Scala

Scala – Lime Street

The Scala was built in 1915 on Lime Street, next to the Futurist. At the time, it was herald as “The SuperCinema of the Mersey City” for its expensive furnishings and the artistic architecture of JS Bramwell. The facade of the building was adorned with three stories white terracotta. Three sets of doors led to a mosaic floored foyer and onto a white marble staircase which lead to the elegant first floor lounge.  The Egyptian-style decorations on the walls and the proscenium were iconic features of the Scala Cinema.

The grand opening of the Scala occurred on the 31st of January, 1916 and used the event to promote a charity drive for widows and orphans of sailors and soldiers. The event raised £70. The opening programme included the films John Glayde’s Honour and the comedy Chip Off the Old Block, with music by the Scala Symphony Orchestra.

Price of admission was very high for the times at 65, and 1/6, but the balcony seating was 2/-; this policy encouraged high class patrons.

In 1920 the Futurist bought up the Scala, forming the Futurist (Liverpool) Ltd and the sister cinemas shared almost the same directors. It was together that Scala and the Futurist introduced sound films to Liverpool.

On the 29th of November, 1926 they began a one week run of the Lee de Forest Phono films. The following year sound was made a permanent feature with the instillation of RCS Photophone systems.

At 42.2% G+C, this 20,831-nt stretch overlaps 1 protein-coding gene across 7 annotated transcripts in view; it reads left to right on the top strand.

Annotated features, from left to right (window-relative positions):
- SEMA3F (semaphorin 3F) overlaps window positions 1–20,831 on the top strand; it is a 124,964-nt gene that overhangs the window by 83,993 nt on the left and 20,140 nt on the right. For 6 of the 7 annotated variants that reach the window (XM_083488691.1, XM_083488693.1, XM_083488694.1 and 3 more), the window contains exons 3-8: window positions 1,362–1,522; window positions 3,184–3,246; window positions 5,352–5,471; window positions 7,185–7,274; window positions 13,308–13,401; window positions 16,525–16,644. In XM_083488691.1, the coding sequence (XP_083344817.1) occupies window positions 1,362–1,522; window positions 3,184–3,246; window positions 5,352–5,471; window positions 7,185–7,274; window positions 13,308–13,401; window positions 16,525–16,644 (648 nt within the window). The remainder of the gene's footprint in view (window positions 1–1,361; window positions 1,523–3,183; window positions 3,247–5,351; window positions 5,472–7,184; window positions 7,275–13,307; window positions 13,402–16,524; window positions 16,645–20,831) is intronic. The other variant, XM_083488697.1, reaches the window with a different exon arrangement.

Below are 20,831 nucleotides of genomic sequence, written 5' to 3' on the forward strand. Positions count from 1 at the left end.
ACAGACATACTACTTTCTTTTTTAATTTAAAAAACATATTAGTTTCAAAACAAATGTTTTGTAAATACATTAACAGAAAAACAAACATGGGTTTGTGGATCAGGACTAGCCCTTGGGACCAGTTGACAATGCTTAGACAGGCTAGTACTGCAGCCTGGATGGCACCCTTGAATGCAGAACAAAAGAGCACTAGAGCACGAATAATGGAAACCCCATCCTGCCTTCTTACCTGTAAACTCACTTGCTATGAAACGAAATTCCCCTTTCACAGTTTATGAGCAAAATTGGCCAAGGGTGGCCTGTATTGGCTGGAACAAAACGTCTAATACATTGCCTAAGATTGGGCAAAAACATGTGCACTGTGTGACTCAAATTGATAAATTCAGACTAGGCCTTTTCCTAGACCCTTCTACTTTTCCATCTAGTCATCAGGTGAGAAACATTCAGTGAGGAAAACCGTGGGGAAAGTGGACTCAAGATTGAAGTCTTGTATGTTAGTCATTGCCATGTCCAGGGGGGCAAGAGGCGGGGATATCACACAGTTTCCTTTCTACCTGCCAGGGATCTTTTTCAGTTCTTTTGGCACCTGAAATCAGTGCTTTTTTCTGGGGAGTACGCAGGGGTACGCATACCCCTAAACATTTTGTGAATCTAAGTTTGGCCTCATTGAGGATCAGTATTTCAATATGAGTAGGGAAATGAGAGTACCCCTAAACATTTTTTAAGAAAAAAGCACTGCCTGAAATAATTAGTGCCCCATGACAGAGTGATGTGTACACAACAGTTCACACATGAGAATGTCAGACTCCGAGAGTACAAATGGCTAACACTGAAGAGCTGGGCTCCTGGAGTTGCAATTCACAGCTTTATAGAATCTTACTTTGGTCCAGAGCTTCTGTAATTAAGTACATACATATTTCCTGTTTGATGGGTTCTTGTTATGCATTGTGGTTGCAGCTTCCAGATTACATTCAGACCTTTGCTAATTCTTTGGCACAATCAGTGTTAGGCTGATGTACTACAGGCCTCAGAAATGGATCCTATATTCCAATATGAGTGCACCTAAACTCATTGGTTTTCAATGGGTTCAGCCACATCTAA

In the early thirties both theatre’s lost first runs to the major theatre circuit, becoming second run picture houses.

In 1941 the Scala and the Futurist were damaged in the air raids but after 6 months of repairs the Scala theatre was reopened.

Over time the Scala changed from second runs to off-circuit films to x rated French films in 1954-55. Things turned around in 1955 when the Scala was leased to Twentieth Century Fox for first runs of CinemaScope films with stereophonic sound. However, this only last for about 5 years before the company reverted to its older policies before being sold to Gala International.

Gala re-styled the space as Merseyside’s Continental Theatre which opened on the 15th of May, 1960 with Sins of Youth and Travelling Light an X rated double feature which drew nearly 30,000 patrons during the first month. Gala did not last long, but after they left in 1962 the Scala continued to be host to many adult films. In 1967 ABC/EMI took control of the cinema and in the process modernized the exterior and decorations.

Over the next 15 years the Scala stayed in operation but due to the smaller size never was a high priority for distribution.

Both the Futurist and the Scala were eventual closed in the early 1980. The building stayed in disuse for five years before being being converted to a nightclub. Since that time the site of the former Scala has existed as a variety of bars and dance clubs.

Our Reel Heroes film Features the late Eric Norgate – Chief projectionist at the Futurist and the Scala

Eric Norgate – at the Museum of Liverpool

 

I remember they used to show X Rated films here and we used to call people who went to see them the Macintosh brigade”

 

Take a look at the Flickr album;

Cinemas - City Centre - Scala

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